Conference is ‘not as crucial as it once was’

06 February 2008

by Peter Jensen

ON SATURDAY I had the pleasure of ordaining 49 men and women who were officially starting their ministries in Anglican churches in Sydney and beyond. Amid their joy and enthusiasm, I charged them to be faithful servants of the biblical message. I did so, aware that I had to announce later in the day our painful decision that we will not go to the Lambeth Conference.

I have characterised this debate not just as one of sexual ethics but of faithfulness to the very message those ordinands had promised to uphold.

There has been a long road leading to this. The last Lambeth Conference in 1998 made it clear that the leaders of the overwhelming majority of Anglicans worldwide maintained the biblical view of sexual ethics. . .

Five years later, however, actions were taken in Anglican Churches in Canada and the United States that officially transgressed these boundaries in defiance of the Lambeth resolution and the teaching of the Bible.

The American actions affected Churches around the world. In particular, the Churches of the Global South had to own the name “Anglican” while living in societies where the actions of the Americans were condemned by all, especially Muslims. The action of some North Americans severely hurt the witness of these Churches.

Since then, patient attempts have been made to call the offending North Americans back to biblical standards. Many American Anglicans are now more aware of the distress which their actions have caused others, and regret this. At the same time, however, others have condemned attempts by Global South bishops to provide ministry for the orthodox Christians who still wish to be Anglican, but cannot continue to do so in the fellowship of the American Churches. . .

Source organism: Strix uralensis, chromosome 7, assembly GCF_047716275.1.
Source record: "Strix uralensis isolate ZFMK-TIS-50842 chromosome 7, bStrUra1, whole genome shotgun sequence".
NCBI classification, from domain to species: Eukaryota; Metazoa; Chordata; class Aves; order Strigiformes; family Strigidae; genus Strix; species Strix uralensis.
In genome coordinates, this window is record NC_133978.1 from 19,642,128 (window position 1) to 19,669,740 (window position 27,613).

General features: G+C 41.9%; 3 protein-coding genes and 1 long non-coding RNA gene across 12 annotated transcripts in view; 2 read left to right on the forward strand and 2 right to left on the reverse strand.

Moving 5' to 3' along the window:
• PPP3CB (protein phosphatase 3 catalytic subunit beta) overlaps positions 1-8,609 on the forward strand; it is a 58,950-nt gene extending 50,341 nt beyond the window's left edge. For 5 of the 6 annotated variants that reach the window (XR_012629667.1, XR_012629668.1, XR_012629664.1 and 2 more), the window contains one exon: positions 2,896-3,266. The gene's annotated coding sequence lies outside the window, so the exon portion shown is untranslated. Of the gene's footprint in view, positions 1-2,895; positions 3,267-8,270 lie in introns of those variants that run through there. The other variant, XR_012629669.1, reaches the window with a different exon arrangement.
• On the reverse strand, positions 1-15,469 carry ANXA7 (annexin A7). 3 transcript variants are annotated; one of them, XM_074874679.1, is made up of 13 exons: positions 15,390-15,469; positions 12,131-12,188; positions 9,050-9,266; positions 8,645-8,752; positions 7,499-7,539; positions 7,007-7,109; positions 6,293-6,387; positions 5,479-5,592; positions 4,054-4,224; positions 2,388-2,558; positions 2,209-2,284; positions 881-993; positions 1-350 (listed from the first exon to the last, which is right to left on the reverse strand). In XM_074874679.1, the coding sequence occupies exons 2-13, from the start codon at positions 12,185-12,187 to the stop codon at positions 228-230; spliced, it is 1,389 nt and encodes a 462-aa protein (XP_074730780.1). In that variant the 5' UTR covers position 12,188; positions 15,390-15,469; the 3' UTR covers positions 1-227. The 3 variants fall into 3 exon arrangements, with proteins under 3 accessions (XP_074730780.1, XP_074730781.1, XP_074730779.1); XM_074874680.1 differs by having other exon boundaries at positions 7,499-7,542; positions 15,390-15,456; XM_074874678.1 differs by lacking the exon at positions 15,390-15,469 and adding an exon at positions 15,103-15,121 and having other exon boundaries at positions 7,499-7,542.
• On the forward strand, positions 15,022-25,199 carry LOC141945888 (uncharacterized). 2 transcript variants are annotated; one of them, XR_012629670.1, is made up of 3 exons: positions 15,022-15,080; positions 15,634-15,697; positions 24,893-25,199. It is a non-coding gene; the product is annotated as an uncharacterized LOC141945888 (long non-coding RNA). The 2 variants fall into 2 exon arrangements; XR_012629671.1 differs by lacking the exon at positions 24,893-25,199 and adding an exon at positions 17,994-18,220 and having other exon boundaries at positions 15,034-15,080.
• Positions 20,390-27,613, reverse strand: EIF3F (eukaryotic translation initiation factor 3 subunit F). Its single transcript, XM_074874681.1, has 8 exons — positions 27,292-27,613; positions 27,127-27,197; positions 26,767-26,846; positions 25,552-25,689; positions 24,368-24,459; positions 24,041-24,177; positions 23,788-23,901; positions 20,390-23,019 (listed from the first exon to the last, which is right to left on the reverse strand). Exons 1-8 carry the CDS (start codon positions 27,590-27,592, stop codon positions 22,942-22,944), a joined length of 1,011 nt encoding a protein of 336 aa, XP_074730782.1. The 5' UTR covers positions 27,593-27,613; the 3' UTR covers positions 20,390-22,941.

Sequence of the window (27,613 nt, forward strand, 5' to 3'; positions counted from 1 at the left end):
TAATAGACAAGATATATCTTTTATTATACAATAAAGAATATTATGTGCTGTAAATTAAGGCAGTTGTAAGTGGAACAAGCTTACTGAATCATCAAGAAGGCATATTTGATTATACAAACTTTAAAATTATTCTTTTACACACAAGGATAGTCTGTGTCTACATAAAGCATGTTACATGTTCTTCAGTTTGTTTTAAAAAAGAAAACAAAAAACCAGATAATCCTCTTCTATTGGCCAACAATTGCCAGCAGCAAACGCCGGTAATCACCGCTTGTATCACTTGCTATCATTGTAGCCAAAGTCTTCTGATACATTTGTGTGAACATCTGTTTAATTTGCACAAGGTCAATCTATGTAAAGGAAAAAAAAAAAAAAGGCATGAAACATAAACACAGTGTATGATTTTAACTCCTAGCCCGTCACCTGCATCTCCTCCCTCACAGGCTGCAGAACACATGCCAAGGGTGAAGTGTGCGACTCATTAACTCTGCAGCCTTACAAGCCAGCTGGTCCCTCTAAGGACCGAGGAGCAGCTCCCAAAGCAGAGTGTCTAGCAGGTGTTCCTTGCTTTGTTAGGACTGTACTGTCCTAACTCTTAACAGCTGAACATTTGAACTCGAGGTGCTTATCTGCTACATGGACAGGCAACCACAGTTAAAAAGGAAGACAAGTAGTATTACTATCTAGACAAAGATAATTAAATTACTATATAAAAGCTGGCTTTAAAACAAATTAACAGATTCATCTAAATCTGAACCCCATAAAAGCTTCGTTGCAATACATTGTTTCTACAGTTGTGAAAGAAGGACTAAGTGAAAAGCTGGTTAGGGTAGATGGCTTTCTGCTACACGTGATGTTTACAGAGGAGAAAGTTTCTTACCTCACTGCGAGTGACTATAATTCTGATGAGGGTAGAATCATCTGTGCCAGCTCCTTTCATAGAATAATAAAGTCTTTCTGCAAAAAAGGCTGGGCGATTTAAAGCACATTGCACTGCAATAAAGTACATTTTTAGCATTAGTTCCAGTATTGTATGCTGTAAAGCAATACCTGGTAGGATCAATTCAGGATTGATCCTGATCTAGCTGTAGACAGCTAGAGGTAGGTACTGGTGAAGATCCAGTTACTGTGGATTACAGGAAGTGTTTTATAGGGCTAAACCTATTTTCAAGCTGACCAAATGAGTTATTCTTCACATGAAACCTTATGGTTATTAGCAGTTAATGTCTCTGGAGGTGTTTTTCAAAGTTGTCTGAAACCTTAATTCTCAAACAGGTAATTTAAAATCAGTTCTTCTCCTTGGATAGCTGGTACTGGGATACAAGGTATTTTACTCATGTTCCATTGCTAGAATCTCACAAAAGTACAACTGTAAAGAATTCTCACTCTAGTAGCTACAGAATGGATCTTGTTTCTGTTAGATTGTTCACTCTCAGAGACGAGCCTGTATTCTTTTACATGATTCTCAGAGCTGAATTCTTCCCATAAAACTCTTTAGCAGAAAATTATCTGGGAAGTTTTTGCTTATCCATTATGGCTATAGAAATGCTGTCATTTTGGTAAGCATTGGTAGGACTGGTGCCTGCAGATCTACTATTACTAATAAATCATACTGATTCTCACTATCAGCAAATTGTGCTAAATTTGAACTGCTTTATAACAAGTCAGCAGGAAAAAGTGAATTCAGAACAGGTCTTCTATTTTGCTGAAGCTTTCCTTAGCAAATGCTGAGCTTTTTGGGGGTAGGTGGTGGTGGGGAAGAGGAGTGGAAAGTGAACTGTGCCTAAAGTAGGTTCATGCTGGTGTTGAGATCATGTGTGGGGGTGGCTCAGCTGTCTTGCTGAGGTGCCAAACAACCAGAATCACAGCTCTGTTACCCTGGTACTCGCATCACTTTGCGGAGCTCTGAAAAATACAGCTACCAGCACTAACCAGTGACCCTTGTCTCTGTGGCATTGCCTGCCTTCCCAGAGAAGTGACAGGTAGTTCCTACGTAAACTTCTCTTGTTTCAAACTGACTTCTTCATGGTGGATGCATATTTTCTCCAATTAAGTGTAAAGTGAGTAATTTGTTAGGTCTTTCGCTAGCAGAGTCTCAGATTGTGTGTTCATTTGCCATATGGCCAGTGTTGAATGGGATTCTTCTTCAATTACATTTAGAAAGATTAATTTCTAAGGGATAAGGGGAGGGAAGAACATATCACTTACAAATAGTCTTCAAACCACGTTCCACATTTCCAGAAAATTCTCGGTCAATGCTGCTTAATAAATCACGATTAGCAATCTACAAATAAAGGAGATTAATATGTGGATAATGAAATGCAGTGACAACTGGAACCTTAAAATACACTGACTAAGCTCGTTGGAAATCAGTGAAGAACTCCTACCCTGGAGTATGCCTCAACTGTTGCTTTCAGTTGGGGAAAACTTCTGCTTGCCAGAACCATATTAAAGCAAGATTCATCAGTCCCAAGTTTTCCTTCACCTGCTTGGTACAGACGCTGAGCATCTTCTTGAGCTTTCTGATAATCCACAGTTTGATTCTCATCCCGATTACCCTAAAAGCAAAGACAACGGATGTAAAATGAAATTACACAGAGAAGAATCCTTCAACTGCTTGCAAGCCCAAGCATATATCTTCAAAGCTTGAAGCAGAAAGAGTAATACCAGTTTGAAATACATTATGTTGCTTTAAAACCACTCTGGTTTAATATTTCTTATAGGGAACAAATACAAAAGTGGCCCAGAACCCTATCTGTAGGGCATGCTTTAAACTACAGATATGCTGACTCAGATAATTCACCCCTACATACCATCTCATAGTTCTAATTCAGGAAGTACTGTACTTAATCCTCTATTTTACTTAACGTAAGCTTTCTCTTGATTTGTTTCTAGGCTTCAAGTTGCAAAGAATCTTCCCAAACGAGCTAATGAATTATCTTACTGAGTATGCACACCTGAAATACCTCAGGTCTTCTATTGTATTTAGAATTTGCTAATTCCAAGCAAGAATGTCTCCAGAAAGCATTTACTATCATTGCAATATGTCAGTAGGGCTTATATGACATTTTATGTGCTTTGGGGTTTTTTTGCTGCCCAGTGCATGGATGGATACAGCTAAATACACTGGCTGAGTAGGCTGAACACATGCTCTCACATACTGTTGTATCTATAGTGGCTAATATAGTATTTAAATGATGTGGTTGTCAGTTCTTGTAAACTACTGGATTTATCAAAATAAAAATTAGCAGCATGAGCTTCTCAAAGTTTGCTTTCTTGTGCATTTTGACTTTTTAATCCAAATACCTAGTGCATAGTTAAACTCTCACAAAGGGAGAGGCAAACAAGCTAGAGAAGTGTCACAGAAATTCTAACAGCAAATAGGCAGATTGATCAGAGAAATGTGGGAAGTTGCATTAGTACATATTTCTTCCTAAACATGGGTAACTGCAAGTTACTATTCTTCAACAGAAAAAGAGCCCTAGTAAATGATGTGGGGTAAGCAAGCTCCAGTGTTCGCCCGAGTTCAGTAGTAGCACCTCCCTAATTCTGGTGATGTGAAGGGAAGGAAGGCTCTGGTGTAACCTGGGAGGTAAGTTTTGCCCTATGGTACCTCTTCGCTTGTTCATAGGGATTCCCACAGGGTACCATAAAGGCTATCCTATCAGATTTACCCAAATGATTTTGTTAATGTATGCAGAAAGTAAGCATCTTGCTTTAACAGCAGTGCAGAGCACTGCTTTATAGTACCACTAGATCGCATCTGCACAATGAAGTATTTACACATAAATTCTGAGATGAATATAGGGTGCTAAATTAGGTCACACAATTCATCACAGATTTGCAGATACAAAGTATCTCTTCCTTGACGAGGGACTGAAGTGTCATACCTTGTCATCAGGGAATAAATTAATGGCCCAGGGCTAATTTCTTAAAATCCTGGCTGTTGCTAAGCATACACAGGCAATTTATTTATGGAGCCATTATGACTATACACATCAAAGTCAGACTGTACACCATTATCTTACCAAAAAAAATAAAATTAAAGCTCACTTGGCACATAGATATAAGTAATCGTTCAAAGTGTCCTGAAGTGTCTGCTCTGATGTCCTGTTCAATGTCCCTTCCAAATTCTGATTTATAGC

There has been a permanent change. Some American Anglicans are as committed to their new sexual ethics as to the gospel itself, and they intend to act as missionaries for this faith, wishing to persuade the rest of us. . .


Some have said to me: isn’t it better to be there than stay away? I respect those who hold that view, but it is not as simple as that. Several African provinces have indicated that they will not be attending, because to do so would be to acquiesce with the North American actions. . .

People, the media included, should not jump to wrong conclusions. We are not alone in this. Some of the largest Anglican communities in the world have taken the same decision.

This is not a discourtesy to the Archbishop of Canterbury. I have assured him of our prayers as we continue in the Anglican Communion, and I am sure he understands our situation.

We remain committed to the international Anglican Communion. Our commitment to vital, life-changing ministry in local churches goes on week by week. Judging by what I saw at our ordination service, I have confidence that God will honour the enthusiasm and faithfulness of those faces of the future.

This is an edited extract from the Sydney Morning Herald.

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